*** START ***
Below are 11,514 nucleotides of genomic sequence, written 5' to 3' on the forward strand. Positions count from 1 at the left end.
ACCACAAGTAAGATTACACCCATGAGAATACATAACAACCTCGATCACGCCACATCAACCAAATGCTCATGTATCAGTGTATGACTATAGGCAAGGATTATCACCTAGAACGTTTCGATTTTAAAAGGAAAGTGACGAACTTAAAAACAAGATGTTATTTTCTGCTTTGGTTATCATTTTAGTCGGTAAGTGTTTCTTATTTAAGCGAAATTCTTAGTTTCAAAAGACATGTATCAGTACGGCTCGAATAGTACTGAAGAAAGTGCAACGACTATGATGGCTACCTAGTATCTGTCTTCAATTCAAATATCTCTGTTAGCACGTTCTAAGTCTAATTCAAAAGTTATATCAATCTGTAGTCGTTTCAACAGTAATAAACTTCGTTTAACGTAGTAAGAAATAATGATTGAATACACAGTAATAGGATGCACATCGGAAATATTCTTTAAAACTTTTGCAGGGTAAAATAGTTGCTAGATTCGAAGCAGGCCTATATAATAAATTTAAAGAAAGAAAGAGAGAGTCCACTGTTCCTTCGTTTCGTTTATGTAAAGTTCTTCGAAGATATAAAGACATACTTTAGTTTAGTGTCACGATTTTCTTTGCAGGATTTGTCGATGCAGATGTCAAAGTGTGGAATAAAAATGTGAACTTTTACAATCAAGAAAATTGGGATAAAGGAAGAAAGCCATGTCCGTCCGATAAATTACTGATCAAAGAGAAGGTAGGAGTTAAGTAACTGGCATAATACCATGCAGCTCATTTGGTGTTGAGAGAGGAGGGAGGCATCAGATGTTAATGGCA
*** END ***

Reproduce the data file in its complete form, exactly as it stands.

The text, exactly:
Below are 11,514 nucleotides of genomic sequence, written 5' to 3' on the forward strand. Positions count from 1 at the left end.
ACCACAAGTAAGATTACACCCATGAGAATACATAACAACCTCGATCACGCCACATCAACCAAATGCTCATGTATCAGTGTATGACTATAGGCAAGGATTATCACCTAGAACGTTTCGATTTTAAAAGGAAAGTGACGAACTTAAAAACAAGATGTTATTTTCTGCTTTGGTTATCATTTTAGTCGGTAAGTGTTTCTTATTTAAGCGAAATTCTTAGTTTCAAAAGACATGTATCAGTACGGCTCGAATAGTACTGAAGAAAGTGCAACGACTATGATGGCTACCTAGTATCTGTCTTCAATTCAAATATCTCTGTTAGCACGTTCTAAGTCTAATTCAAAAGTTATATCAATCTGTAGTCGTTTCAACAGTAATAAACTTCGTTTAACGTAGTAAGAAATAATGATTGAATACACAGTAATAGGATGCACATCGGAAATATTCTTTAAAACTTTTGCAGGGTAAAATAGTTGCTAGATTCGAAGCAGGCCTATATAATAAATTTAAAGAAAGAAAGAGAGAGTCCACTGTTCCTTCGTTTCGTTTATGTAAAGTTCTTCGAAGATATAAAGACATACTTTAGTTTAGTGTCACGATTTTCTTTGCAGGATTTGTCGATGCAGATGTCAAAGTGTGGAATAAAAATGTGAACTTTTACAATCAAGAAAATTGGGATAAAGGAAGAAAGCCATGTCCGTCCGATAAATTACTGATCAAAGAGAAGGTAGGAGTTAAGTAACTGGCATAATACCATGCAGCTCATTTGGTGTTGAGAGAGGAGGGAGGCATCAGATGTTAATGGCA